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Artificial intelligence concerns me. Generally, people still tend to be concerned that their livelihoods will be replaced by an all powerful, all knowing artificial intelligence (AI) system. This at a time when the world’s largest technology companies (Amazon, Google, Apple), with almost unlimited resources, still cannot make a device that works effectively as a voice activated media player.

Although voice activated devices like Alexa, Google Home and HomePod are improving each year, the software they use is still unable to adequately understand context or ‘learn’ from its previous mistakes. Human users still have to learn how to speak to be understood by these devices (rather than vice versa), in much the same way that we have to learn how to use any tool, be it a smartphone, cooker or a spoon.

In medicine, at least, we are technologically a long way from being replaced by an artificial intelligence system. The NHS is notoriously slow to change, in 2017 holding the dubious honour of still being the world’s largest purchaser of fax machines [1]. AI systems also tend to be most useful in predicting a single task e.g. is my shockwave treatment going to be successful? Is there an area of prostate cancer on my MRI scan? AI systems tend to only predict outputs based upon their previous experience, with the training outcomes decided by humans. Therefore, at least at present, I cannot comprehend a device or system that can replace a network of human specialist doctors by assimilating symptoms, signs and investigations to produce a differential diagnosis, and deliver and monitor a treatment.

Medical proponents of ‘artificial intelligence’ systems include companies such as Babylon. In June 2018, Babylon presented data that their ‘AI’ chatbot “outperforms an average GP” in the MRCGP exam [2]. This ‘study’ was not peer reviewed and was ‘published’ by the company on their own website (in the marketing assets section) [3]. To give the ‘study’ further credibility, the findings were presented at the Royal College of Physicians in London. Journalists lapped this up, creating a lot of free publicity for Babylon. However, when you delve into the detail, Babylon had not been given the MRCGP exam so had no knowledge of what the test paper contained. Babylon admitted to using sample questions from the Royal College of General Practitioners (RCGP) website, as well as created vignettes for testing against select general practitioners. The vignettes were also translated by Babylon employees, so that the Babylon chatbot system could understand them i.e. in a form it was able to understand rather than directly from the vignettes. At the time of writing, a peer reviewed paper is still to be published. For those interested, Enrico Coeira, Professor of Health Informatics, provides a good critical analysis of the ‘published’ paper’s shortcomings [4].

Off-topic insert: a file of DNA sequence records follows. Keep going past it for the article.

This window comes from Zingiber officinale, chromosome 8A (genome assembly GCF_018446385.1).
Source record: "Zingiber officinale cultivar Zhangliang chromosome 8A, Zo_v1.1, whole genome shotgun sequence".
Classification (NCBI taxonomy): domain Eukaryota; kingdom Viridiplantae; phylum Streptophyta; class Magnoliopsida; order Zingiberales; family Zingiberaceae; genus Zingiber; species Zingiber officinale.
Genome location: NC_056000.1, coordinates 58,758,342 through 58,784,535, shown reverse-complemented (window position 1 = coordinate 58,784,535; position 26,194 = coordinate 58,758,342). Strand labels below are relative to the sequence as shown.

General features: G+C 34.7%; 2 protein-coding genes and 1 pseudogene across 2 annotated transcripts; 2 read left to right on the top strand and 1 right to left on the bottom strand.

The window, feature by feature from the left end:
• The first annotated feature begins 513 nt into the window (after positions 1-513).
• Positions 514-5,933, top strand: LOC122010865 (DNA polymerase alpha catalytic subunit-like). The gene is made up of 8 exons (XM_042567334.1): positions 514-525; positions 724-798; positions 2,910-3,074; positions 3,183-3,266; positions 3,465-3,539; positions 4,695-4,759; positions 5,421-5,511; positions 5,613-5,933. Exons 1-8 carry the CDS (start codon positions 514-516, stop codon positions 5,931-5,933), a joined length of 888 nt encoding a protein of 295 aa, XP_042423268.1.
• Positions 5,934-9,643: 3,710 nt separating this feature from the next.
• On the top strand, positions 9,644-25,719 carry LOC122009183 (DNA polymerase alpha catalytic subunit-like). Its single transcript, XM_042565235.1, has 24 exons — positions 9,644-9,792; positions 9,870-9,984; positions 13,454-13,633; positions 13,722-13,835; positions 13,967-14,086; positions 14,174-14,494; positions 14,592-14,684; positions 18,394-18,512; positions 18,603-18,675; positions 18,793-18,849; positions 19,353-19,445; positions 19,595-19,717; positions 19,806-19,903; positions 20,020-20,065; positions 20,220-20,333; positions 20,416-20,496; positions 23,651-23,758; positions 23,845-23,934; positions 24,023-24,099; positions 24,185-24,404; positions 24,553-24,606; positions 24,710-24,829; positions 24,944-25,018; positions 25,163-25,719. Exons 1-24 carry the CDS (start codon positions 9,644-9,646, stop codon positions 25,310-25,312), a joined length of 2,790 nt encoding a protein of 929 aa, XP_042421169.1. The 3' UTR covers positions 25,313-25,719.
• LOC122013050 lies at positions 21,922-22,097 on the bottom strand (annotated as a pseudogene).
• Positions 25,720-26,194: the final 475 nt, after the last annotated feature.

There have also been concerns regarding the use of user data without the authorisation of users. Infamously, Facebook has been using its AI systems to collect and then sell personal data of their users. This included data of users who have not even signed up to Facebook [4]. The Royal Free NHS Foundation Trust were warned by the Information Commissioner Office that they had failed to comply with the Data Protection Act when it provided patient 1.6 million patient details to Google DeepMind [5]. A privacy impact assessment was carried out after the data had already been handed over to Google.